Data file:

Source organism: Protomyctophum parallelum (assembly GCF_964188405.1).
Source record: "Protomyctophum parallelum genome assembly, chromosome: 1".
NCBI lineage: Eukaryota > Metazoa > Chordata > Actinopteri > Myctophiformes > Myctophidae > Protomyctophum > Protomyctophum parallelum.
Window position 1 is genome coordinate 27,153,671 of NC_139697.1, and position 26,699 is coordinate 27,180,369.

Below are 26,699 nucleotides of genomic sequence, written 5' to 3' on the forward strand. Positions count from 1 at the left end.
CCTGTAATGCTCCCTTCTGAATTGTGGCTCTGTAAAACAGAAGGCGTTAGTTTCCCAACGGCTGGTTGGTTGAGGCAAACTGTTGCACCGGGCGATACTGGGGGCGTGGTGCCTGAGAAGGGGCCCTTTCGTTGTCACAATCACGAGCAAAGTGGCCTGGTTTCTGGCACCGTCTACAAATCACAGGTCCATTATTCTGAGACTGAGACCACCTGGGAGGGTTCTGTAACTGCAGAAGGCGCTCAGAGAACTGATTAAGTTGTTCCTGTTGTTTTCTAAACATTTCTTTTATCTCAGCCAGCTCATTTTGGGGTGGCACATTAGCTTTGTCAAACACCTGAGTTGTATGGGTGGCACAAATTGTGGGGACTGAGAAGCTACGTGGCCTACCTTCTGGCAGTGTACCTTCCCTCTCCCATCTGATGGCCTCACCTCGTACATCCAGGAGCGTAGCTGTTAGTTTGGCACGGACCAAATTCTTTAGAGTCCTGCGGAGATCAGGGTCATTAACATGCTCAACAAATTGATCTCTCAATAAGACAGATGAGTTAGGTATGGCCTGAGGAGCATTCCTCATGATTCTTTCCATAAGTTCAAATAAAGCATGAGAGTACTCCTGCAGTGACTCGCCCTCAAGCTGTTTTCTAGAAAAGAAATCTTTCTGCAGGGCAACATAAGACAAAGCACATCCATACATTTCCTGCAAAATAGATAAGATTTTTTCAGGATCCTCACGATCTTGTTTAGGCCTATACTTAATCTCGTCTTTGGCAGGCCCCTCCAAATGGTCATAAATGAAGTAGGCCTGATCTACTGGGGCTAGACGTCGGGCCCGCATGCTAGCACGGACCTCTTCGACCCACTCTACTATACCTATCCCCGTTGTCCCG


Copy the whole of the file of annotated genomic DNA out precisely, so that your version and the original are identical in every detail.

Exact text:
Source organism: Protomyctophum parallelum (assembly GCF_964188405.1).
Source record: "Protomyctophum parallelum genome assembly, chromosome: 1".
NCBI lineage: Eukaryota > Metazoa > Chordata > Actinopteri > Myctophiformes > Myctophidae > Protomyctophum > Protomyctophum parallelum.
Window position 1 is genome coordinate 27,153,671 of NC_139697.1, and position 26,699 is coordinate 27,180,369.

Below are 26,699 nucleotides of genomic sequence, written 5' to 3' on the forward strand. Positions count from 1 at the left end.
CCTGTAATGCTCCCTTCTGAATTGTGGCTCTGTAAAACAGAAGGCGTTAGTTTCCCAACGGCTGGTTGGTTGAGGCAAACTGTTGCACCGGGCGATACTGGGGGCGTGGTGCCTGAGAAGGGGCCCTTTCGTTGTCACAATCACGAGCAAAGTGGCCTGGTTTCTGGCACCGTCTACAAATCACAGGTCCATTATTCTGAGACTGAGACCACCTGGGAGGGTTCTGTAACTGCAGAAGGCGCTCAGAGAACTGATTAAGTTGTTCCTGTTGTTTTCTAAACATTTCTTTTATCTCAGCCAGCTCATTTTGGGGTGGCACATTAGCTTTGTCAAACACCTGAGTTGTATGGGTGGCACAAATTGTGGGGACTGAGAAGCTACGTGGCCTACCTTCTGGCAGTGTACCTTCCCTCTCCCATCTGATGGCCTCACCTCGTACATCCAGGAGCGTAGCTGTTAGTTTGGCACGGACCAAATTCTTTAGAGTCCTGCGGAGATCAGGGTCATTAACATGCTCAACAAATTGATCTCTCAATAAGACAGATGAGTTAGGTATGGCCTGAGGAGCATTCCTCATGATTCTTTCCATAAGTTCAAATAAAGCATGAGAGTACTCCTGCAGTGACTCGCCCTCAAGCTGTTTTCTAGAAAAGAAATCTTTCTGCAGGGCAACATAAGACAAAGCACATCCATACATTTCCTGCAAAATAGATAAGATTTTTTCAGGATCCTCACGATCTTGTTTAGGCCTATACTTAATCTCGTCTTTGGCAGGCCCCTCCAAATGGTCATAAATGAAGTAGGCCTGATCTACTGGGGCTAGACGTCGGGCCCGCATGCTAGCACGGACCTCTTCGACCCACTCTACTATACCTATCCCCGTTGTCCCG